Educational Programs for Patients With Diabetes

Background

The effectiveness of educational programs for patients with diabetes is still a relevant issue. Different specialists claim that diabetes self-management education does not adequately address the existing problems (Christie et al., 2016). It is especially important for Hispanic patients as diabetes rates in this population are considerably higher than in others. Therefore, it is necessary to continue research in this field.

PICOT Question

To guide this project the following PICOT question has been formulated: How effectively does diabetes education (I) improve health outcomes (O) in Hispanics aged 30 to 60 with diabetes mellitus type 2 (P) in comparison with patients who do not have such knowledge and skills (C) during a 2-year time frame after being diagnosed (T)?

Strategy

The main strategy that was applied to the research was to review relevant literature that covers all aspects of diabetes education for Hispanics and demonstrates its effect on their health. It was necessary to study only credible works that were published in peer-reviewed journals. Such texts were available in different databases such as PubMed or Google Scholar.

Critical Analysis

Several articles related to the issue have been critically analyzed. For example, in the article by Rotberg, Greene, Ferez-Pinzon, Mejia, and Umpierrez (2016), the authors detected changes in medical indicators among patients with diabetes type 2 who participated in the Emory Latino Diabetes Education program. The authors described modifications in physical examinations and highlighted the impact of sociodemographic characteristics on class attendance. They concluded that the program was an effective tool in delivering diabetes self-management education and support as it improved the health outcomes of the participants. Another study by Welch et al. (2016) assessed the effect of an Internet-based diabetes management program on health outcomes in an urban Latino population. The authors compared a new educational intervention to usual diabetes care. They concluded that this method significantly improved medical indicators in Hispanics with diabetes. The results demonstrated that an Internet-based management program was more effective than usual diabetes care. Therefore, research proved that culturally appropriate interventions that aimed at enhancing engagement in follow-up care could address problems related to diabetes in Hispanics.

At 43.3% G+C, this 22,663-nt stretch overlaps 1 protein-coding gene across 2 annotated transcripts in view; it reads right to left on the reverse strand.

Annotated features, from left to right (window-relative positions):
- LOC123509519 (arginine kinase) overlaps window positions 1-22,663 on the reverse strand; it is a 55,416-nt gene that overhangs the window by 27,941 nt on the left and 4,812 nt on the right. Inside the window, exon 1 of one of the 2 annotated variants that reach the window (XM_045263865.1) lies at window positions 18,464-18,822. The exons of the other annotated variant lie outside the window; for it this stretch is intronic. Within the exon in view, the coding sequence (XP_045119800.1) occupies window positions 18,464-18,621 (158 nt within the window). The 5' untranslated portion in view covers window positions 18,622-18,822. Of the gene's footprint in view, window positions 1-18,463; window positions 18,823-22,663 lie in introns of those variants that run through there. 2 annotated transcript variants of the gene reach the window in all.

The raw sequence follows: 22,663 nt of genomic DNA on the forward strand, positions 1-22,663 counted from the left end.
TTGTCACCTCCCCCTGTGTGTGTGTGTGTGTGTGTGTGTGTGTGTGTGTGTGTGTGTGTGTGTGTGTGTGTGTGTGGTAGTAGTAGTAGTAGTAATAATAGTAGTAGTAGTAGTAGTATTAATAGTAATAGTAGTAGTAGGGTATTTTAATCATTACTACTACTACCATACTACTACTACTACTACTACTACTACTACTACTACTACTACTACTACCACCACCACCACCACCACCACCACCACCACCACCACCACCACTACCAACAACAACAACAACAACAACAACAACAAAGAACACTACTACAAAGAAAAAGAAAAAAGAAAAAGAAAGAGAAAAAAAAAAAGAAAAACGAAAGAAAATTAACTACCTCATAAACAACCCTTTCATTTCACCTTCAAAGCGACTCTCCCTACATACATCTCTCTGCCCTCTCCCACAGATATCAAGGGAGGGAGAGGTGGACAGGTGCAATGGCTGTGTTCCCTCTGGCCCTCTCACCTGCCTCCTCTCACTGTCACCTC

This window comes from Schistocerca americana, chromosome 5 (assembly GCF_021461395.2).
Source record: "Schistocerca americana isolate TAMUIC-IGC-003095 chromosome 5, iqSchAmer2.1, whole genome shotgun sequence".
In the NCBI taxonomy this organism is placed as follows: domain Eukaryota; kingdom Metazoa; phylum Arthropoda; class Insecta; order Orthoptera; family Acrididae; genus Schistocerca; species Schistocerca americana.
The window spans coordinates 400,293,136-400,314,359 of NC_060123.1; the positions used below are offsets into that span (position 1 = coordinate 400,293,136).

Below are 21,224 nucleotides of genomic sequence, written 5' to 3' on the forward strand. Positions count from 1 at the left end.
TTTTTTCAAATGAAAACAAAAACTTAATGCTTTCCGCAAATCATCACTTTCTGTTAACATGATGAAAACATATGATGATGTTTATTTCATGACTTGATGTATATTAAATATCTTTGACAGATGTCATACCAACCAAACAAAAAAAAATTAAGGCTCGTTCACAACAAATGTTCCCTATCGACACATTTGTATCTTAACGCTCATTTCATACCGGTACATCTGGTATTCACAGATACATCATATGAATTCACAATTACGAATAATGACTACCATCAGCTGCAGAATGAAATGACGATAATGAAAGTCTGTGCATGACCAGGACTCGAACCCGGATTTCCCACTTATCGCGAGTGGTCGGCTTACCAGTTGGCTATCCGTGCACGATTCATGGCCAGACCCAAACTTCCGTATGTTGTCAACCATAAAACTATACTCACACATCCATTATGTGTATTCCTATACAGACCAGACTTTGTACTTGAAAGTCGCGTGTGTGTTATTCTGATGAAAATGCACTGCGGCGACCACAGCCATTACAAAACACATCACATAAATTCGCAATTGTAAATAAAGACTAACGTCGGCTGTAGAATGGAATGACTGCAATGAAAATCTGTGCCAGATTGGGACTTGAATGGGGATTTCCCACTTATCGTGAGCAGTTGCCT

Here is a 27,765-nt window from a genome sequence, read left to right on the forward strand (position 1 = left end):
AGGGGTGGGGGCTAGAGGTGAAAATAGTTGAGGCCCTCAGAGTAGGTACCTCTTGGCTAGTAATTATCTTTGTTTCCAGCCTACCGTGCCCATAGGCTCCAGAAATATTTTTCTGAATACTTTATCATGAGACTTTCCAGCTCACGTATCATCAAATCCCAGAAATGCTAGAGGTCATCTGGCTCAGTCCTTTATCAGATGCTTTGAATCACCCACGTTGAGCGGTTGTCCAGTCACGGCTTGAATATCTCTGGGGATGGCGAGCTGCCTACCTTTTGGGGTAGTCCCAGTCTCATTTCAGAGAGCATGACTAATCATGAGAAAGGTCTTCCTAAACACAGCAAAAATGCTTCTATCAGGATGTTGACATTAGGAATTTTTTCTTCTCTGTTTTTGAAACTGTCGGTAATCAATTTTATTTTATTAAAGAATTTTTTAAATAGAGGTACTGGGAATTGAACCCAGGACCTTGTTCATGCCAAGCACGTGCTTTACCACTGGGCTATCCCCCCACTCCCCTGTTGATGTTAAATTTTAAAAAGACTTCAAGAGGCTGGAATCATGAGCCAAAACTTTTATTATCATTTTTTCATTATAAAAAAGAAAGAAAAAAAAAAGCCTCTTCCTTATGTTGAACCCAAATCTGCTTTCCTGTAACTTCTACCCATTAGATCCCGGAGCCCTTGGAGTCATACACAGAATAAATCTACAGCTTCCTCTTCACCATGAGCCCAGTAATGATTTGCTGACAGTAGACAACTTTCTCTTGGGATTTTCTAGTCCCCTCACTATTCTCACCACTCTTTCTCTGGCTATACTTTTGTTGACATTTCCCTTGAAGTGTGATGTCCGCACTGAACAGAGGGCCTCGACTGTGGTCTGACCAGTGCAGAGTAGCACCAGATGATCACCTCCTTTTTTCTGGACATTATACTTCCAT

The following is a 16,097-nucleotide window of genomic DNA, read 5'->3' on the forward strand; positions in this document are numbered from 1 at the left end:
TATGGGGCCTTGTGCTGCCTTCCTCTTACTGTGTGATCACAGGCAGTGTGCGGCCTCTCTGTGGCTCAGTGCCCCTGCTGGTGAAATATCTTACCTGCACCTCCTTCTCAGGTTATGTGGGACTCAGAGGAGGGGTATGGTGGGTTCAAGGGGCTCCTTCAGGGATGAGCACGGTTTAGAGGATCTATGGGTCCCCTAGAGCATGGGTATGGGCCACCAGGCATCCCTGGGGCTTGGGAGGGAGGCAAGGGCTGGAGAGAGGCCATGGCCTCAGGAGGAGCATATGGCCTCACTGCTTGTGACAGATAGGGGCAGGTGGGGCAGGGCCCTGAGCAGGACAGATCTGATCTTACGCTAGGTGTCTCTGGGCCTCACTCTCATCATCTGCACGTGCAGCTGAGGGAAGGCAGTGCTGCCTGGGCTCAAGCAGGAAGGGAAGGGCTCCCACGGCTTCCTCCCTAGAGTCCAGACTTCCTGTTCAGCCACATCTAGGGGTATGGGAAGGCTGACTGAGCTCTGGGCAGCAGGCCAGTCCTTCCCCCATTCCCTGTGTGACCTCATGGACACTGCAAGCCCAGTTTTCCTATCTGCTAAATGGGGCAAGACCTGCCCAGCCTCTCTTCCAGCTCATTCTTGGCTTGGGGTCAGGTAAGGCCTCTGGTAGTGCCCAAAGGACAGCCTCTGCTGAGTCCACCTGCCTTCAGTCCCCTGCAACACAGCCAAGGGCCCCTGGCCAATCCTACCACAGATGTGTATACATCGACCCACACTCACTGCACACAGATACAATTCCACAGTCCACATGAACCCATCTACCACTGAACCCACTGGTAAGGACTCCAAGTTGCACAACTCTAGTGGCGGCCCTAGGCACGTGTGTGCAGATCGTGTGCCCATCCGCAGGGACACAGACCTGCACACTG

Steps

To answer the PICOT question, it is necessary to develop an implementation plan. The plan will consist of several steps. The first step is to choose an adequate sample size and methods. The second step is to recruit participants. The final step is to design the intervention.

The research will be carried out within medical settings. The number of participants should be a minimum of 50. Participants will be recruited from Hispanics aged 30 to 60 and diagnosed with diabetes type 2. It will be a randomized controlled trial in which the first half of the participants will form an intervention group and the second half – control group. The intervention group will attend diabetes management educational classes for ten weeks. The control group will receive usual care. Before classes, all participants will be examined to determine their A1C levels. The same data will be collected right after the end of the intervention and then during the next two years two times a year. The attendance rate for the intervention classes will also be documented. The main goal of this study is to assess the effect of educational classes on health outcomes in adult Hispanics with diabetes type two over two years.